Severity: Critical Alert

Exit/Entry: Israel to impose localized lockdowns on towns with high COVID-19 infection rates from Sept. 7. List of affected areas to be announced.

Alert Begins 03 Sep 2020 09:28 PM UTC
Alert Expires 01 Oct 2020 11:59 PM UTC

  • Incident: COVID-19 restrictions
  • Location(s): Nationwide (map)
  • Time Frame: Indefinite
  • Impact: Travel, transport, and business disruptions; heightened security

Beginning Sept. 7, authorities in Israel plan to impose localized lockdowns on designated “red” towns with high coronavirus disease (COVID-19) infection rates as part of efforts to combat an increase in cases nationwide. Movement in and out of the affected areas will be restricted and residents will be required to remain within 500 meters of their homes. Most businesses and schools will close. The Ministry of Health stated that the complete details of the restrictions, including the finalized list of “red” towns, will be announced by Sept. 6. The areas currently defined as “red” include approximately 30 localities, comprised primarily of Arab and ultra-Orthodox Jewish communities.

Authorities previously extended the existing entry ban for nonresident foreign nationals through at least Oct. 1. Israel's flag carrier El Al Airlines (LY) has extended its suspension of regular passenger flights until at least Sept. 30 due to continued COVID-19 restrictions on passengers arriving from most countries. Cargo and emergency flights remain unaffected. The Ministry of Health has exempted Israeli citizens and residents returning from certain countries with low COVID-19 infection rates from the nation's mandatory 14-day quarantine beginning Aug. 16. The specific countries are Austria, Bulgaria, Canada, Croatia, Cyprus, Denmark, Estonia, Finland, Georgia, Germany, Greece, Hong Kong, Hungary, Italy, Jordan, Latvia, Lithuania, New Zealand, Slovenia, and the UK. Israeli citizens and legal residents returning from any other destinations are subject to the quarantine requirement. Arriving travelers who cannot demonstrate that they can self-quarantine at home will be isolated at a government-established facility.

Gyms and dance studios remain closed. Restaurants are permitted to continue dine-in services but at reduced capacity. Government ministries have reduced their staff presence by 50 percent.

Authorities had been gradually easing restrictions as part of the nation's COVID-19 recovery plan. The following measures remain in effect:


  • The limit on indoor and outdoor gatherings has increased to 20 and 30 people, respectively. Previously, indoor gatherings were limited to 10 people and outdoor gatherings to 20 people.


  • Weekend restrictions on business and leisure activities have been lifted.


  • Daytime trains are continuing to operate nationwide. Trains are limited to 500 passengers, and tickets must be reserved 48 hours before travel. Furthermore, protective face coverings and temperature checks are required for boarding. Nighttime train services remain suspended until further notice.


  • Places of worship are operating, though they must comply with government directives on capacity limits, use of protective face coverings, and social distancing during prayer services.


  • Public transportation may operate at full capacity between 0700-0830 and 1300-1500 daily. The measure does not apply to buses, which are limited to 20 passengers.


  • There is no more limit on how far residents may travel from their homes.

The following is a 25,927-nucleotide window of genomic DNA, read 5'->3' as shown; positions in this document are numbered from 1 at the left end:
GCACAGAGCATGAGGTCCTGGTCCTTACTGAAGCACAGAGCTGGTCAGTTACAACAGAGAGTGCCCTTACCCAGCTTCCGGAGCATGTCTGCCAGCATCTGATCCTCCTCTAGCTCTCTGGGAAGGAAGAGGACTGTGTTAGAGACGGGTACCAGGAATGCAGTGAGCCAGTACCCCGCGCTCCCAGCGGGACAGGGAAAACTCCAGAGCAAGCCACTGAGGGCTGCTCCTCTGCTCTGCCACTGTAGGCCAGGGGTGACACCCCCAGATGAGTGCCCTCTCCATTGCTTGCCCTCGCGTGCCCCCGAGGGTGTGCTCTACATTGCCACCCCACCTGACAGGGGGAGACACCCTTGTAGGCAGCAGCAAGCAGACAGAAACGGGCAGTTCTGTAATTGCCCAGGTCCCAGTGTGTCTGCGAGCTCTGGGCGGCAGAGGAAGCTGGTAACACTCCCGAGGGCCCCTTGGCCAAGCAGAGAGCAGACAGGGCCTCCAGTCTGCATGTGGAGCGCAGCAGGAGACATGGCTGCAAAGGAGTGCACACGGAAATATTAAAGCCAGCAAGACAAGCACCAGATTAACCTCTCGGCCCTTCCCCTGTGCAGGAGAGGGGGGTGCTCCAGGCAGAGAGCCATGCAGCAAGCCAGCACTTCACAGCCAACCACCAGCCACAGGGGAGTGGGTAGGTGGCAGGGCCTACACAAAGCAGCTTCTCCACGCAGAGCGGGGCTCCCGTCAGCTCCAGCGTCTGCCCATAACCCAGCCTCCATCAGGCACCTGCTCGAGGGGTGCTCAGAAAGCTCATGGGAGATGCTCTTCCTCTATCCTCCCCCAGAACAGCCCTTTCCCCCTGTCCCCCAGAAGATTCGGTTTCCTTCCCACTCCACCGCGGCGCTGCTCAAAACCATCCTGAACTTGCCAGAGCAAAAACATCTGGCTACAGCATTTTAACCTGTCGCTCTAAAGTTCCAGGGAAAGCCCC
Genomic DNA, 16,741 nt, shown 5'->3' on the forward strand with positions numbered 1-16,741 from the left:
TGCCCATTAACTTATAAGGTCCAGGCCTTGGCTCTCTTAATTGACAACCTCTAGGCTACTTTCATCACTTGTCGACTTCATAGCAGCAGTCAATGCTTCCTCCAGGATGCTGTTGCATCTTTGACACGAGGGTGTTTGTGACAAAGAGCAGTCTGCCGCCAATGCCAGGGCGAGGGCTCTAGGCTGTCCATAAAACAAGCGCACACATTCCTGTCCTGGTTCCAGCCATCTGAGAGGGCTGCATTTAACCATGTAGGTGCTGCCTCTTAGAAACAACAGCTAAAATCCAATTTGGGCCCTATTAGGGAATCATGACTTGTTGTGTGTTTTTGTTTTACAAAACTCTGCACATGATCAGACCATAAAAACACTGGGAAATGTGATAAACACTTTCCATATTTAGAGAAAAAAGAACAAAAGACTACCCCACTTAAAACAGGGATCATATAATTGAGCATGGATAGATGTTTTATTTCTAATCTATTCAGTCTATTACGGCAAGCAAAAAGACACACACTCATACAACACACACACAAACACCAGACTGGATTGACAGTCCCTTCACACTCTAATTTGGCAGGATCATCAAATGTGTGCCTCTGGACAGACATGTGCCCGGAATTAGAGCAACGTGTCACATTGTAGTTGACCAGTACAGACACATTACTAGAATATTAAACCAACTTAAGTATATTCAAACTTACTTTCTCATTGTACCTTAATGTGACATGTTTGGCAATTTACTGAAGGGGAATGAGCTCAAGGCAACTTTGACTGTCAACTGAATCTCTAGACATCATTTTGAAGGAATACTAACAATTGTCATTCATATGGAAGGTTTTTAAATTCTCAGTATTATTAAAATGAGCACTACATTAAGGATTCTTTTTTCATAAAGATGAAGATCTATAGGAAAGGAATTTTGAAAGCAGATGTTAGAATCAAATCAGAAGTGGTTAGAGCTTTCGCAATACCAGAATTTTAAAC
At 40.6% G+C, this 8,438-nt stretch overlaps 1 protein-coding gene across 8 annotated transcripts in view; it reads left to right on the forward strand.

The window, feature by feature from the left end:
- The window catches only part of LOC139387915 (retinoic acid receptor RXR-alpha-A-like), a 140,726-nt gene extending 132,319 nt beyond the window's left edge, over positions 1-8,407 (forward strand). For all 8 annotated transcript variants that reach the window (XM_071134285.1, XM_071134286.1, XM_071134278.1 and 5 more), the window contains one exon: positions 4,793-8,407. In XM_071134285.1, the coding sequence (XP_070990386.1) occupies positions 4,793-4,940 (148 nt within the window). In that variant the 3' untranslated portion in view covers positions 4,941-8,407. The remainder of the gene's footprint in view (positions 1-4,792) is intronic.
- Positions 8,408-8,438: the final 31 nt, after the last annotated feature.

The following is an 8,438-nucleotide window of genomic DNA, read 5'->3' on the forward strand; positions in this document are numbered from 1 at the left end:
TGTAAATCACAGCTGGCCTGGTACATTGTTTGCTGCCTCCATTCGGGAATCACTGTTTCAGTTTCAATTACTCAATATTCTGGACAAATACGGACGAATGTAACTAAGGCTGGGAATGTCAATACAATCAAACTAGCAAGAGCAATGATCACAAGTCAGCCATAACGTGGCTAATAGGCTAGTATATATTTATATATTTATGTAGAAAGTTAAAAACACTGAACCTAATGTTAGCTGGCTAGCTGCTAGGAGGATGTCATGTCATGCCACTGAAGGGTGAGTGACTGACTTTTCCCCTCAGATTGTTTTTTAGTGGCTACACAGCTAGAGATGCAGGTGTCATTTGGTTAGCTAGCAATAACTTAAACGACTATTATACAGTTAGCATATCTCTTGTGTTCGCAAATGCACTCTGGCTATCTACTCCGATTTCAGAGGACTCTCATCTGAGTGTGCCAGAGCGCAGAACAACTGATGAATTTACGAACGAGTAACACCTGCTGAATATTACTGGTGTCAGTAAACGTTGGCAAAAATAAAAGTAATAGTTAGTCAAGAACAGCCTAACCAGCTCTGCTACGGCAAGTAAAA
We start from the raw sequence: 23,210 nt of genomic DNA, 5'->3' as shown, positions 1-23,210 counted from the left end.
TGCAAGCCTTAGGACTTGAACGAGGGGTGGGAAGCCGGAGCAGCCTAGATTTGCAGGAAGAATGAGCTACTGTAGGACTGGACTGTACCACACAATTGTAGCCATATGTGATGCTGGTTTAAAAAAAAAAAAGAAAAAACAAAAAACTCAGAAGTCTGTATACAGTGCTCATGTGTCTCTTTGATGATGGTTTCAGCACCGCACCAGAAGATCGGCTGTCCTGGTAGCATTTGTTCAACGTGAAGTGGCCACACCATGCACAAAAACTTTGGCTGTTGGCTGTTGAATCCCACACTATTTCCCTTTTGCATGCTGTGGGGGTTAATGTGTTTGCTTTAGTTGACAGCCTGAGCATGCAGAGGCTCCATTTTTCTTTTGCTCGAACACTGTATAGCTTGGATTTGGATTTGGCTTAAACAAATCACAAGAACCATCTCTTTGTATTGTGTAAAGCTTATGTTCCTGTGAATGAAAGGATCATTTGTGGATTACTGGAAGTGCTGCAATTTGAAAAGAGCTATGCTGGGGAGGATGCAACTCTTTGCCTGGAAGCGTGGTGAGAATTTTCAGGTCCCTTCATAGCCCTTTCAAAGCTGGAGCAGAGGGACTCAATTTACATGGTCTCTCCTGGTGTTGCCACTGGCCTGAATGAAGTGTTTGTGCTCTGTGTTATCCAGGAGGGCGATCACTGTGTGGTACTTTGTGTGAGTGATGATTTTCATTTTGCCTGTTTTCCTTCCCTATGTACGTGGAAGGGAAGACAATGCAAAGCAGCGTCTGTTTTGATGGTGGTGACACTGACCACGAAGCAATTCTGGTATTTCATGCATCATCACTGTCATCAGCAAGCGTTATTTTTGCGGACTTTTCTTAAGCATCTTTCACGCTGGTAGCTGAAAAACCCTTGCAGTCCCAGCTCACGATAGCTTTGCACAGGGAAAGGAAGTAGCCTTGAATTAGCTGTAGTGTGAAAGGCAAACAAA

• Schools, parks, and nature reserves are open.


The government reserves the authority to shut down any establishments that fail to comply with mandates to prevent the spread of COVID-19, such as compulsory use of face coverings, daily temperature checks of employees, and regular sanitization of communal surfaces, among other requirements.

Authorities could reimpose, extend, further ease, or otherwise amend any restrictions with little-to-no notice depending on disease activity over the coming weeks.

Background and Analysis
Israel's restrictions and preventive measures are similar to actions other governments are taking globally in response to the spread of COVID-19. COVID-19 is a viral respiratory disease caused by infection with the SARS-CoV-2 virus (previously known as 2019-nCoV). Symptoms occur 1-14 days following exposure (average of 3-7 days). These symptoms include fever, fatigue, cough, difficulty breathing, sometimes worsening to pneumonia and kidney failure - especially in those with underlying medical conditions. On March 11, the WHO declared the ongoing COVID-19 outbreak a pandemic.

Follow all official instructions. Abide by national health and safety measures. Reconfirm all travel arrangements. Consider delaying traveling if experiencing symptoms associated with COVID-19, as they may prompt increased scrutiny and delays. Liaise with trusted contacts for further updates and guidance. Maintain contact with your diplomatic representation. Ensure contingency plans account for further disruptive measures or extensions of current restrictions. Reconsider and reconfirm nonemergency health appointments. Plan for queues and delays at available shopping centers.

Emphasize basic health precautions, especially frequent handwashing with soap and water, or an alcohol-based hand sanitizer if soap and water are unavailable. Practice good coughing/sneezing etiquette (i.e., covering coughs and sneezes with a disposable tissue, maintaining distance from others, and washing hands). There is no evidence that the influenza vaccine, antibiotics, or antiviral medications will prevent this disease, highlighting the importance of diligent basic health precautions.

Back to the COVID-19 Risk Intelligence & Resource Center